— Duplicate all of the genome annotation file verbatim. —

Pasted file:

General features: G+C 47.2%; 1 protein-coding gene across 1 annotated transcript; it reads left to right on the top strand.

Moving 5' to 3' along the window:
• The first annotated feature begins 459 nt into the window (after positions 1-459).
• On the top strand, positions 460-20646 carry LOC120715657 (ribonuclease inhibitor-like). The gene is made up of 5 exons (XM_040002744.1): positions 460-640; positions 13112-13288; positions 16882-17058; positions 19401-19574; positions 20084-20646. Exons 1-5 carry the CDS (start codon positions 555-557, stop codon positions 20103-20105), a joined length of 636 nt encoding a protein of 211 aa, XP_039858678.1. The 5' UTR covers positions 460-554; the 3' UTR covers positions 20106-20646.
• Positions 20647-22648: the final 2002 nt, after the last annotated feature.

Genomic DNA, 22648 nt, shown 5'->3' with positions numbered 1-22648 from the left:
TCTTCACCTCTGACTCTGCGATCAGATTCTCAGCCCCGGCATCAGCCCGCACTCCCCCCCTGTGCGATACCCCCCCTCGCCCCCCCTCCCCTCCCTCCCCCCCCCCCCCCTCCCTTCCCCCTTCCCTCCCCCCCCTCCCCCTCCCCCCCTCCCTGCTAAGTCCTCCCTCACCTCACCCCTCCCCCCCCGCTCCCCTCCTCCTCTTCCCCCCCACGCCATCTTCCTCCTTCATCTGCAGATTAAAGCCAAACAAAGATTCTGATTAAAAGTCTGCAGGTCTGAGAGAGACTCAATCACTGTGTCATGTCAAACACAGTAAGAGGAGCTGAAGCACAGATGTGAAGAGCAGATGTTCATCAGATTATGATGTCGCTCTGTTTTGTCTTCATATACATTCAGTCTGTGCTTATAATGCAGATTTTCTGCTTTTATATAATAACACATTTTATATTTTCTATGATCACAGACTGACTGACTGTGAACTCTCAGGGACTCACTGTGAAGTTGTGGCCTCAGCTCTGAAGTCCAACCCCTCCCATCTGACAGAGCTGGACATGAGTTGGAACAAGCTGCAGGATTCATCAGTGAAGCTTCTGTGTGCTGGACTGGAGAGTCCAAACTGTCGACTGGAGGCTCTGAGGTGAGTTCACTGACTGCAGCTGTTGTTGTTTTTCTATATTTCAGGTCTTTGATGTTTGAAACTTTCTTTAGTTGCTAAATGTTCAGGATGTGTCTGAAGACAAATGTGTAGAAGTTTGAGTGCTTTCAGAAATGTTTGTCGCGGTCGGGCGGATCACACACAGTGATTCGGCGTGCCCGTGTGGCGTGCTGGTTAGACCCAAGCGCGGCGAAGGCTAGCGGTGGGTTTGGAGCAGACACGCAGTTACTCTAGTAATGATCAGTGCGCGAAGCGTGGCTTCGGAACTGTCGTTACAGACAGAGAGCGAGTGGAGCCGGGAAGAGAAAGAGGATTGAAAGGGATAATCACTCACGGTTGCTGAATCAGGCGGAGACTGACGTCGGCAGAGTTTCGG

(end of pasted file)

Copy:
General features: G+C 47.2%; 1 protein-coding gene across 1 annotated transcript; it reads left to right on the top strand.

Moving 5' to 3' along the window:
• The first annotated feature begins 459 nt into the window (after positions 1-459).
• On the top strand, positions 460-20646 carry LOC120715657 (ribonuclease inhibitor-like). The gene is made up of 5 exons (XM_040002744.1): positions 460-640; positions 13112-13288; positions 16882-17058; positions 19401-19574; positions 20084-20646. Exons 1-5 carry the CDS (start codon positions 555-557, stop codon positions 20103-20105), a joined length of 636 nt encoding a protein of 211 aa, XP_039858678.1. The 5' UTR covers positions 460-554; the 3' UTR covers positions 20106-20646.
• Positions 20647-22648: the final 2002 nt, after the last annotated feature.

Genomic DNA, 22648 nt, shown 5'->3' with positions numbered 1-22648 from the left:
TCTTCACCTCTGACTCTGCGATCAGATTCTCAGCCCCGGCATCAGCCCGCACTCCCCCCCTGTGCGATACCCCCCCTCGCCCCCCCTCCCCTCCCTCCCCCCCCCCCCCCTCCCTTCCCCCTTCCCTCCCCCCCCTCCCCCTCCCCCCCTCCCTGCTAAGTCCTCCCTCACCTCACCCCTCCCCCCCCGCTCCCCTCCTCCTCTTCCCCCCCACGCCATCTTCCTCCTTCATCTGCAGATTAAAGCCAAACAAAGATTCTGATTAAAAGTCTGCAGGTCTGAGAGAGACTCAATCACTGTGTCATGTCAAACACAGTAAGAGGAGCTGAAGCACAGATGTGAAGAGCAGATGTTCATCAGATTATGATGTCGCTCTGTTTTGTCTTCATATACATTCAGTCTGTGCTTATAATGCAGATTTTCTGCTTTTATATAATAACACATTTTATATTTTCTATGATCACAGACTGACTGACTGTGAACTCTCAGGGACTCACTGTGAAGTTGTGGCCTCAGCTCTGAAGTCCAACCCCTCCCATCTGACAGAGCTGGACATGAGTTGGAACAAGCTGCAGGATTCATCAGTGAAGCTTCTGTGTGCTGGACTGGAGAGTCCAAACTGTCGACTGGAGGCTCTGAGGTGAGTTCACTGACTGCAGCTGTTGTTGTTTTTCTATATTTCAGGTCTTTGATGTTTGAAACTTTCTTTAGTTGCTAAATGTTCAGGATGTGTCTGAAGACAAATGTGTAGAAGTTTGAGTGCTTTCAGAAATGTTTGTCGCGGTCGGGCGGATCACACACAGTGATTCGGCGTGCCCGTGTGGCGTGCTGGTTAGACCCAAGCGCGGCGAAGGCTAGCGGTGGGTTTGGAGCAGACACGCAGTTACTCTAGTAATGATCAGTGCGCGAAGCGTGGCTTCGGAACTGTCGTTACAGACAGAGAGCGAGTGGAGCCGGGAAGAGAAAGAGGATTGAAAGGGATAATCACTCACGGTTGCTGAATCAGGCGGAGACTGACGTCGGCAGAGTTTCGG